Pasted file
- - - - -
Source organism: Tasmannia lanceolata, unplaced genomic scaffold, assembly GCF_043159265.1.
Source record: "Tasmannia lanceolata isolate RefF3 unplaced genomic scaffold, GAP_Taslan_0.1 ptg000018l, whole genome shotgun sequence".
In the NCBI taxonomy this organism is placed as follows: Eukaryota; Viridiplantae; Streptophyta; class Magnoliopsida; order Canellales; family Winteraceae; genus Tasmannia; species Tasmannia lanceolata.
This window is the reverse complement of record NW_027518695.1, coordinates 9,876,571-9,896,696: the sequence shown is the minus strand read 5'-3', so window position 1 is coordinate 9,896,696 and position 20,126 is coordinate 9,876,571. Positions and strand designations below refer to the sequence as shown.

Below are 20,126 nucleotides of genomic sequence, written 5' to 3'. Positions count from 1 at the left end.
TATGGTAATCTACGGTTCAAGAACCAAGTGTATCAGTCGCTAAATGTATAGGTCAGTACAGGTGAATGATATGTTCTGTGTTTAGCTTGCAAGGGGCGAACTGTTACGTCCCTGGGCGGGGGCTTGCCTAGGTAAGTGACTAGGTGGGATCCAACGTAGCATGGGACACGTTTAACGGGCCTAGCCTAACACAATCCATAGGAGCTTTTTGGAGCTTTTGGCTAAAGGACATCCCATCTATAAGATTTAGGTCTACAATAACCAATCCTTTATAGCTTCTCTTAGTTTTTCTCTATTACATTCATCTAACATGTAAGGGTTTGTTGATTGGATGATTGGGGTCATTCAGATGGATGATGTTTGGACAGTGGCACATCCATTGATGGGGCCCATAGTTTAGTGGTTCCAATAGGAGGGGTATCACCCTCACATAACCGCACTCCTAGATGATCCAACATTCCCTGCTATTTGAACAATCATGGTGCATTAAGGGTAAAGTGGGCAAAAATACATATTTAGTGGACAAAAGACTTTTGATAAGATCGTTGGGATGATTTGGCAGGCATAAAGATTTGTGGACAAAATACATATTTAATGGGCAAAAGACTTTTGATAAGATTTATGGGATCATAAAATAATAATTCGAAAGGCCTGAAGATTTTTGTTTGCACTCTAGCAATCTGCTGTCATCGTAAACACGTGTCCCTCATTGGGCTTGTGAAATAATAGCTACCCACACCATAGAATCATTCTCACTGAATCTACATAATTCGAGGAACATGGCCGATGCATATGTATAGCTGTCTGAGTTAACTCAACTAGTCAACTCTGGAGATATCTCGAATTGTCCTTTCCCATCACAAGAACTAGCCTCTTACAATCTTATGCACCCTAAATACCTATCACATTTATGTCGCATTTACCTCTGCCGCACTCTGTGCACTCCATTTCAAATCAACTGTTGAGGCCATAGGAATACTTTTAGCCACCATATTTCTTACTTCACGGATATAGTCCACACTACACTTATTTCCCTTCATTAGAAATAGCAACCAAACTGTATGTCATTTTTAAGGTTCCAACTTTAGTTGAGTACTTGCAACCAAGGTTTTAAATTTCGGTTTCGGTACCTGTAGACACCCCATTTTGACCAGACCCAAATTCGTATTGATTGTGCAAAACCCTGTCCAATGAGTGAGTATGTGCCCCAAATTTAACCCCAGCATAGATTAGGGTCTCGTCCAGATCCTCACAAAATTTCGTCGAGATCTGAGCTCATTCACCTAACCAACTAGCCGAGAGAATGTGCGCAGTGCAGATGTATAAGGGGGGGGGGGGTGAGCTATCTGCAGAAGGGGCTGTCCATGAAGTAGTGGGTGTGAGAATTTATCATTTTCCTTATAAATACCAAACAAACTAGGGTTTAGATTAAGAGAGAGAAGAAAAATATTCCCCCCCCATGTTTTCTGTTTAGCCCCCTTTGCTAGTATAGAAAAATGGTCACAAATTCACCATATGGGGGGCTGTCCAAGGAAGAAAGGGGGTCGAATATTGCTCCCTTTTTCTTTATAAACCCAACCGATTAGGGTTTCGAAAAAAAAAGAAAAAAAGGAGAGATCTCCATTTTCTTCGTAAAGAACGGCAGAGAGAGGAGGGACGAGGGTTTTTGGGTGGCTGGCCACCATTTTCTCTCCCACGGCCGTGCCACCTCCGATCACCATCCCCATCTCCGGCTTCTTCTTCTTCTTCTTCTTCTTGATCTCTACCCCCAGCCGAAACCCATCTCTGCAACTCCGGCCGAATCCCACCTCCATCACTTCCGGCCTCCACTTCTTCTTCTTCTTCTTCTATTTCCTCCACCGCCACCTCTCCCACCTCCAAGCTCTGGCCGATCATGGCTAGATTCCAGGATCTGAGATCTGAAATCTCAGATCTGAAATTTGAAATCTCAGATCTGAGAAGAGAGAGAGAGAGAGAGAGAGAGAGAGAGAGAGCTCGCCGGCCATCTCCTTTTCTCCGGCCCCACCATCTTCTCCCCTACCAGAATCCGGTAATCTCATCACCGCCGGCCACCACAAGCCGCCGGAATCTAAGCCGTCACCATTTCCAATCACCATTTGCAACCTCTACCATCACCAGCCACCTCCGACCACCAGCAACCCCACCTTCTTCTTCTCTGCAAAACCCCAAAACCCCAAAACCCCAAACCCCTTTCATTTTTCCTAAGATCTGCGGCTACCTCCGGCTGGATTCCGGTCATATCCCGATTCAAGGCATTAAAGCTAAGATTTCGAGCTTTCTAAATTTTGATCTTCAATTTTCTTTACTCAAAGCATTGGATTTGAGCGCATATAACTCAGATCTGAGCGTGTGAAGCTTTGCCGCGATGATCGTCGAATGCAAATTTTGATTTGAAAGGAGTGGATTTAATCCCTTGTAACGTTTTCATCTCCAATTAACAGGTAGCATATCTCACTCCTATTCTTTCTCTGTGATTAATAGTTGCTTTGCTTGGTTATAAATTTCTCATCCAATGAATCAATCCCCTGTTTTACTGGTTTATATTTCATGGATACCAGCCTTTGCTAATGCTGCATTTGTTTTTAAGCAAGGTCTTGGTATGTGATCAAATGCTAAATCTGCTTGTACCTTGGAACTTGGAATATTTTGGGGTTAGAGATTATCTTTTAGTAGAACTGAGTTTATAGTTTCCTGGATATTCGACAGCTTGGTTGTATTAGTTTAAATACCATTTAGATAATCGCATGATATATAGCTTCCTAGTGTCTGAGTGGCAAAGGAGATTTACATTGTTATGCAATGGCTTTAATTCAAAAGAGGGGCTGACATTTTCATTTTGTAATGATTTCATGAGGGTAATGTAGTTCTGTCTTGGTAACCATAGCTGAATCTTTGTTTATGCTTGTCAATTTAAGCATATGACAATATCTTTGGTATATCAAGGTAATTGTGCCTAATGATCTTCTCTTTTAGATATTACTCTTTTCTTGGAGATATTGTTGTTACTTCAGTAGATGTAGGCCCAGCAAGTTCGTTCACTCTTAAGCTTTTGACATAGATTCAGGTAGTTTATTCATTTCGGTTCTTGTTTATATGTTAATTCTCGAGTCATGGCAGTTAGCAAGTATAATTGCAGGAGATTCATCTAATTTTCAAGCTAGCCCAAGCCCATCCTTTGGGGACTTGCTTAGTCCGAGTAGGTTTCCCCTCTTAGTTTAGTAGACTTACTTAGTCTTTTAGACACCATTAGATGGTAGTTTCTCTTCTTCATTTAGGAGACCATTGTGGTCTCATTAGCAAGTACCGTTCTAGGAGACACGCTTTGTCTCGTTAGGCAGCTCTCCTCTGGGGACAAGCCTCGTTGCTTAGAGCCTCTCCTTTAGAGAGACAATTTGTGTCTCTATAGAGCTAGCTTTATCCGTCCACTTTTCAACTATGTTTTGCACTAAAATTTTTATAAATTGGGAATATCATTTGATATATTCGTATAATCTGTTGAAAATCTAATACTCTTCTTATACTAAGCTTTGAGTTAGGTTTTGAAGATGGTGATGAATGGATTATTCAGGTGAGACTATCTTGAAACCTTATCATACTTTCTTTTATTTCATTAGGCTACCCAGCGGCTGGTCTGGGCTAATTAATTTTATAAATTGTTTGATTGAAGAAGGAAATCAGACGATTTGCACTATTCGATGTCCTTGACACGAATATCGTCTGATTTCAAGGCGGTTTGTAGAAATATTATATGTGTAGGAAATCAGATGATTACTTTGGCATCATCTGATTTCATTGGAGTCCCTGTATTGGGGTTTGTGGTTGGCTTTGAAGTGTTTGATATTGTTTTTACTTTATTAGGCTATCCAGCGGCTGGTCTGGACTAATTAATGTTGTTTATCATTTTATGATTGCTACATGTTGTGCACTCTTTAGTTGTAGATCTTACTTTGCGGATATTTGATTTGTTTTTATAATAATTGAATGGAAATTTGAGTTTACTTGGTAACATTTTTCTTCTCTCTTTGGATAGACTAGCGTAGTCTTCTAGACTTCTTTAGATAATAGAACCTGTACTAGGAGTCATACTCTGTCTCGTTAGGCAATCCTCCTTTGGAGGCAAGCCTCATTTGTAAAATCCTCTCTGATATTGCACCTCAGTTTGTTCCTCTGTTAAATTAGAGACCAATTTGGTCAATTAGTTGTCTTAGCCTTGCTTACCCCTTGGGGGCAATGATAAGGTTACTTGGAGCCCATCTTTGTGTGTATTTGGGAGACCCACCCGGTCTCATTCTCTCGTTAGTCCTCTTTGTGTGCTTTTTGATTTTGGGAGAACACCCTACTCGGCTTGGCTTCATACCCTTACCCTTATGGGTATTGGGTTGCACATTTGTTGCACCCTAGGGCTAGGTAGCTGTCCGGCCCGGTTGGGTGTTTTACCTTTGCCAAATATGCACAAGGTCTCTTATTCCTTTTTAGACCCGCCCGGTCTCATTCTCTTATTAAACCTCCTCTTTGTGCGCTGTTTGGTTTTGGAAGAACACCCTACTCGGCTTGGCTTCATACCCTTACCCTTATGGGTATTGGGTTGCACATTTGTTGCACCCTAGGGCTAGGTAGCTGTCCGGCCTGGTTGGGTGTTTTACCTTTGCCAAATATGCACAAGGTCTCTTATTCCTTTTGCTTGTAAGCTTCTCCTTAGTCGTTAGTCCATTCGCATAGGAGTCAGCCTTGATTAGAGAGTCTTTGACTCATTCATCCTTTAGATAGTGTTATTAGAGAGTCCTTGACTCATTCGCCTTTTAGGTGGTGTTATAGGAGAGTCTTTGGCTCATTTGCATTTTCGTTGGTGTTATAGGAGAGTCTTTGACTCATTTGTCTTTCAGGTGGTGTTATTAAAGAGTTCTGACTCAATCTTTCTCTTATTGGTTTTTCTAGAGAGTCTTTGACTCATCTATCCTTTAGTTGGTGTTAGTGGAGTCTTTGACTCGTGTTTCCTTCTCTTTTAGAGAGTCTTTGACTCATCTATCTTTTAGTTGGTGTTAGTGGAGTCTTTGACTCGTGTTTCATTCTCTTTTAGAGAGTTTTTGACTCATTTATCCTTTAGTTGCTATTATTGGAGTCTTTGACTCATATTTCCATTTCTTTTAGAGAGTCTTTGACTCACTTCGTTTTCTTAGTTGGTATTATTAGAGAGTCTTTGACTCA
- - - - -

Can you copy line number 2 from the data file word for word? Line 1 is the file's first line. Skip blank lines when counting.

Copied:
Source record: "Tasmannia lanceolata isolate RefF3 unplaced genomic scaffold, GAP_Taslan_0.1 ptg000018l, whole genome shotgun sequence".